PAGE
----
9,5 years ago I joined Tres Hombres as a trainee. From Portugal to Brazil emissionfree, a
means to an end, a two month adventure. But Tres Hombres, she swept me off my feet. She showed me my love for the seas in a new light. I found a form of activism that I can practice with my mind at ease and my heart full of joy. I joined a community where strong bonds are formed through the way we live and work together.
Many years have passed, many miles have been sailed, but I never finished my transatlantic circle with Tres Hombres, and it has felt like something left undone: To pick up the cargo in the islands until the hold is full and to sail it back across the ocean, mission complete. A journey that already meant a lot to me before it began.
But there is more. Women are notoriously underrepresented in the maritime industry, making up a mere 1% of seafarers internationnaly. And while we do much better than this in our sail cargo bubble, we usually are still outnumbered. Besides, a well known pattern prevails: The further up in the hierarchy you look, the less women you find. But this winter on Tres Hombres is different. We have a female majority on board, with a share of 70% in the professional crew. We are a captain, a first mate, a bosun, two deckhands and three to four trainees.
For us on board, running the ship with this crew day in day out feels nothing but normal. It is the interactions with the outside world that remind us regularly of our curiosity. We see it in the puzzled faces of the linesmen when we enter a commercial port. We see it in the confusion of the customs officer who by default adresses the older man with the biggest beard in his search for the captain, only to find out it is the young woman next to that guy he will be dealing with.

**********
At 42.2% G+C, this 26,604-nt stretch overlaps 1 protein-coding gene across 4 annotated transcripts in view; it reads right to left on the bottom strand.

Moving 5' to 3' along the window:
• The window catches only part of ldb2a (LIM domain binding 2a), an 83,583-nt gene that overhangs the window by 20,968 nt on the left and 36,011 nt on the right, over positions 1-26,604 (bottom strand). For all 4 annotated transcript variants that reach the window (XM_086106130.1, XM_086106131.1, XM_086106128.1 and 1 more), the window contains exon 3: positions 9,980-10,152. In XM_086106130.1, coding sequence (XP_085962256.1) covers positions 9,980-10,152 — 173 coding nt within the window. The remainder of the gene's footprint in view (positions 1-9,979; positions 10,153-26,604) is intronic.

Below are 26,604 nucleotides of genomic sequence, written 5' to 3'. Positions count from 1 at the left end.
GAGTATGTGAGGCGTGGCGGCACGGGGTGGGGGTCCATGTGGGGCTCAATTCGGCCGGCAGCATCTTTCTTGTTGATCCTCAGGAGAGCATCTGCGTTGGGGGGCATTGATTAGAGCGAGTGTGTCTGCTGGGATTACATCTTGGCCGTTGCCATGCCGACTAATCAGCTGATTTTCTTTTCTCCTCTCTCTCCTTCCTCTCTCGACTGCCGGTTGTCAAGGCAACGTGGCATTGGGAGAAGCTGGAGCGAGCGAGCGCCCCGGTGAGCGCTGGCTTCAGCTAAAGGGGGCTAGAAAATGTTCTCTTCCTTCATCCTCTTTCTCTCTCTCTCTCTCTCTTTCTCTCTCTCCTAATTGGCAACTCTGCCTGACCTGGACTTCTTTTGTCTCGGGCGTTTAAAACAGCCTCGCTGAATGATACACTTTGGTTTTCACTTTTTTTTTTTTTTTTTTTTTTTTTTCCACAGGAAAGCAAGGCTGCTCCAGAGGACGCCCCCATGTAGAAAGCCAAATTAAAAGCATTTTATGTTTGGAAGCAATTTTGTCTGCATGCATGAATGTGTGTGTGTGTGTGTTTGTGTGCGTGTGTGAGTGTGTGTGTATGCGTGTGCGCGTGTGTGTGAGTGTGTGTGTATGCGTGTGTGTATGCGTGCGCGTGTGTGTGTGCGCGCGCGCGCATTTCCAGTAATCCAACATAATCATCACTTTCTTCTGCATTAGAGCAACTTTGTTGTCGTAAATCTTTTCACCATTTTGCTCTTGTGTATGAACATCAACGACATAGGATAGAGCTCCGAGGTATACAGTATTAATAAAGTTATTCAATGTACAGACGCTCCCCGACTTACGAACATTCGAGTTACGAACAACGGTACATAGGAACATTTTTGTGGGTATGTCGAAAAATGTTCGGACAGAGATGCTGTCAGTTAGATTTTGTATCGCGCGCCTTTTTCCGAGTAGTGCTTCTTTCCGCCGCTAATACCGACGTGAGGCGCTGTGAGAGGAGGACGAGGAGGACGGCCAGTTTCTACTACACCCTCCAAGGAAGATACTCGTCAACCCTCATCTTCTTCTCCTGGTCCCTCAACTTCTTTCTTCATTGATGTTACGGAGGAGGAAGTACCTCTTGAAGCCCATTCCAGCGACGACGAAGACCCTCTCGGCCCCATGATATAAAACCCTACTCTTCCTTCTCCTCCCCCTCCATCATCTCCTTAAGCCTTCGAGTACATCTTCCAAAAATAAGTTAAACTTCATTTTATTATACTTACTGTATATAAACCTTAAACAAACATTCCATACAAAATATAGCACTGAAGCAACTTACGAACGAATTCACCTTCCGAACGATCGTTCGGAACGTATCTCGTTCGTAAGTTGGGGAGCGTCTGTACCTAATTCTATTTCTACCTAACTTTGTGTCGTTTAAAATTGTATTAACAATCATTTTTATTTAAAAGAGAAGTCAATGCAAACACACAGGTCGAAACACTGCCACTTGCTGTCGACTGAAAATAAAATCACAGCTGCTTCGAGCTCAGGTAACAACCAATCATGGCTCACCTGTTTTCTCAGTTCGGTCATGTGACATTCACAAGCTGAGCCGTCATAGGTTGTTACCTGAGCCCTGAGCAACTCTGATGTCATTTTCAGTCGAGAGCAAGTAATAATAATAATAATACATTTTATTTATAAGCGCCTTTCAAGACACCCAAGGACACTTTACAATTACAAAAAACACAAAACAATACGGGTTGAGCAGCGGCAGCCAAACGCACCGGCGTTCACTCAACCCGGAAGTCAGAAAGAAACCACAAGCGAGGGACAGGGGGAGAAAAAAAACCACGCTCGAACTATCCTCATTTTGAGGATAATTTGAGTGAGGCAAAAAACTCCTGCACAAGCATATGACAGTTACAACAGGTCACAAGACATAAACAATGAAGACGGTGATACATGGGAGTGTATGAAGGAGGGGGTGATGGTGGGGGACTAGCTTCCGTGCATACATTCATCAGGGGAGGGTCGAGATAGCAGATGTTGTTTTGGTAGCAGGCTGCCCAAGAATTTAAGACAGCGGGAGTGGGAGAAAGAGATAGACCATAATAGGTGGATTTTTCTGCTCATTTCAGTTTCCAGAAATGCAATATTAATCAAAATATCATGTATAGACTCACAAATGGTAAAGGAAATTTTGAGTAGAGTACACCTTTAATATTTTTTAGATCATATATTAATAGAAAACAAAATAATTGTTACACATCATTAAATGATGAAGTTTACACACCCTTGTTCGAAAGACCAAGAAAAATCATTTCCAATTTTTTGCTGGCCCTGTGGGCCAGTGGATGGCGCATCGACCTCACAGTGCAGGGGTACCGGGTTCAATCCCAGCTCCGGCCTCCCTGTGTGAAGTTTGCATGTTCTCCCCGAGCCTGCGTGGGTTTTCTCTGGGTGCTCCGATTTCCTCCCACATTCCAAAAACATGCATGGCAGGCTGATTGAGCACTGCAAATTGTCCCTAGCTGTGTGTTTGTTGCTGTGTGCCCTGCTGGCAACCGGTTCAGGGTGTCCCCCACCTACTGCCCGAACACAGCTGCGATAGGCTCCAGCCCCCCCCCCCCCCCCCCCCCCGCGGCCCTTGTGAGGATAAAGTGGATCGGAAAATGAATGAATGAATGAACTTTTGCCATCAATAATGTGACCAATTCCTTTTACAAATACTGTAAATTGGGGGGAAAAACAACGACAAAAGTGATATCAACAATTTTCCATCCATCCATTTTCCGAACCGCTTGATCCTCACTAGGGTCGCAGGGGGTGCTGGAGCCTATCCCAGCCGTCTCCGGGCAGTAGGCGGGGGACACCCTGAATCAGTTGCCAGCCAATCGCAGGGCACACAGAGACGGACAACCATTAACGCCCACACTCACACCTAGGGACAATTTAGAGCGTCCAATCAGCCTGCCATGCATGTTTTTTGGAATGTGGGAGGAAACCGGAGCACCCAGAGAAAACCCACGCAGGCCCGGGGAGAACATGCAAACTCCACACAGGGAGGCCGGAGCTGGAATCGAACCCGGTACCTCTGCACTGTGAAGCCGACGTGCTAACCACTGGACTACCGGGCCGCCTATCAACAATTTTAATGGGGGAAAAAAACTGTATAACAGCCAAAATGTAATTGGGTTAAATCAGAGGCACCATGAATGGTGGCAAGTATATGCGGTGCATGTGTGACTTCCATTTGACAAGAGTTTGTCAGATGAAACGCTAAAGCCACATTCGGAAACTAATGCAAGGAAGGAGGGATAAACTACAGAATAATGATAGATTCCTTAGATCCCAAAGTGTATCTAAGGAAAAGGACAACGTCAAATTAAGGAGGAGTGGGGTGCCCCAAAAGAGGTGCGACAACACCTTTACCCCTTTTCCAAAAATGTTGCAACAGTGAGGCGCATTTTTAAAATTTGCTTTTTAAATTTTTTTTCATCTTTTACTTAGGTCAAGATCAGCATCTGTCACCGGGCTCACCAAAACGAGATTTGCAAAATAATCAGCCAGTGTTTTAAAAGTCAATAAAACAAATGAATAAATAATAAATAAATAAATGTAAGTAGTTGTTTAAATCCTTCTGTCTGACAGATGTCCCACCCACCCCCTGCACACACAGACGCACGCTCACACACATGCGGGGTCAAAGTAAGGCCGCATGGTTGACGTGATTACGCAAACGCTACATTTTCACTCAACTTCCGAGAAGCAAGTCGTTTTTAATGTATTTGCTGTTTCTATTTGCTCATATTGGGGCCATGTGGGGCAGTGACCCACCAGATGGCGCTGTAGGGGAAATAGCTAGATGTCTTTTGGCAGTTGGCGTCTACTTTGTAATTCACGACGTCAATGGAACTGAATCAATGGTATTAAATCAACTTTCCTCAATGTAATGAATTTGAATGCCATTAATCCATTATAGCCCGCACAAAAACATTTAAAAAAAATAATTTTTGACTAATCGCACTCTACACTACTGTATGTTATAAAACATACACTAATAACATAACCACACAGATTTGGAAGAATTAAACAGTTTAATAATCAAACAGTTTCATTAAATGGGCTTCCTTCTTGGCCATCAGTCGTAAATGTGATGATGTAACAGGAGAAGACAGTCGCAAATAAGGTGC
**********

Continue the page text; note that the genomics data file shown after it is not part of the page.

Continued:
But also our inside dynamics feel different from what I have experienced in any other crew. All together, we maintain an environment where we can show our skill and share our knowledge without competing. Where learning opportuities are distributed equally. Where we succeed because we are not worried to fail. Where we can be ourselves without fear of being judged and are given space to grow beyond ourselves. We spread our wings wide, no need to shrink, no need to hide. Where mutual respect is the rule and chauvinistic bullshit is absent, we find peace and freedom. Our spirits rise, our creativity sparks, our laughter sounds and our flames burn brightly.
Now we are homeward bound, and at home, new chapters and challenges await. A sailor at the end of a North Atlantic crossing is an exhausted creature, but underneath the tiredness I am taking with me an immense strength from this experience, a source of energy and optimism for the future.